Millions of Australians are set for a pay bump on Friday when the Fair Work Commission’s annual wage review comes into effect.
The national wage authority issued a rare split increase earlier this month, meaning the minimum wage will rise by 5.2 per cent while those on modern award wages will receive a 4.6 per cent increase.
The decision equates to a $ 40 weekly pay rise for millions of workers.
Workers in health care and social assistance, accommodation and food services, and retail stand to benefit the most from increase.
But workers in aviation, hospitality, and tourism who are generally included in award increases will have to wait until October 1 for a pay bump.
More women (59.1 per cent) stand to benefit from the pay rise than men (40.9 per cent), while almost two-thirds overall are part-time workers.
Treasurer Jim Chalmers said the increase is a win for hard working Australians who kept the economy ticking over during the worst of the pandemic.
“This pay rise recognizes those sacrifices and the unique challenges in our economy,” he said.
Employment Minister Tony Burke declared the Morrison government “era” of deliberate low wage growth was over.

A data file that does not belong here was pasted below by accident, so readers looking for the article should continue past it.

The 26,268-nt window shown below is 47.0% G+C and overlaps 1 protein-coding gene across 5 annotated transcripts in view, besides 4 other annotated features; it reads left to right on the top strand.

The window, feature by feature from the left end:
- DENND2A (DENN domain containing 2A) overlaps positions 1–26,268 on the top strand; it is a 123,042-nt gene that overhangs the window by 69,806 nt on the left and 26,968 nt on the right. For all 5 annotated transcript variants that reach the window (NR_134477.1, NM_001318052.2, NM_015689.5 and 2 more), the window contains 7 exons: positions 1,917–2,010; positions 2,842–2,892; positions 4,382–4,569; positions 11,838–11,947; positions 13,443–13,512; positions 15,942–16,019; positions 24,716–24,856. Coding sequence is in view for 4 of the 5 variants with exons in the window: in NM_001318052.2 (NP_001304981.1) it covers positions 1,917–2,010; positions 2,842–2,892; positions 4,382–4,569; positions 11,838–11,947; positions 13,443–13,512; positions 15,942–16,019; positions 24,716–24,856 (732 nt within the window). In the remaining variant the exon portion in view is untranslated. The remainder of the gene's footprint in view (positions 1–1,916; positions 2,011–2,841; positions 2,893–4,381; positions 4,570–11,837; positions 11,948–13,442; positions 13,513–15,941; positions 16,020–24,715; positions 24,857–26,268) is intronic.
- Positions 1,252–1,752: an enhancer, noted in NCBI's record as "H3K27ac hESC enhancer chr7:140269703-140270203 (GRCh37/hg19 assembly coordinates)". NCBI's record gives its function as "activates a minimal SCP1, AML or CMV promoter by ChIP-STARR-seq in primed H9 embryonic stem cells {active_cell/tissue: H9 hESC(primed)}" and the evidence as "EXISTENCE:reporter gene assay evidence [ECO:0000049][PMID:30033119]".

“That era is now over for cleaners, for carers, for shop assistants – and for the other heroes of the pandemic who put themselves on the line to keep Australia functioning over the last two and a half years,” he said.
Only the lowest paid 2 per cent of workers are on the national minimum wage, while a further 23 per cent receive the minimum award rates.
The government won the election on the promise of wage increases but has since softened its stance on whether it will intervene in the future to recommend wages stay in line with inflation.
“We have never said or implied there’d be an ongoing matching at wherever headline inflation was,” Mr Burke said last week.
Reserve Bank governor Philip Lowe has said he would like to see the figure capped at 3.5 per cent, warning the 5.2 per cent increase should not be repeated across the workforce.
The RBA expects inflation to reach 7 per cent by the end of the year.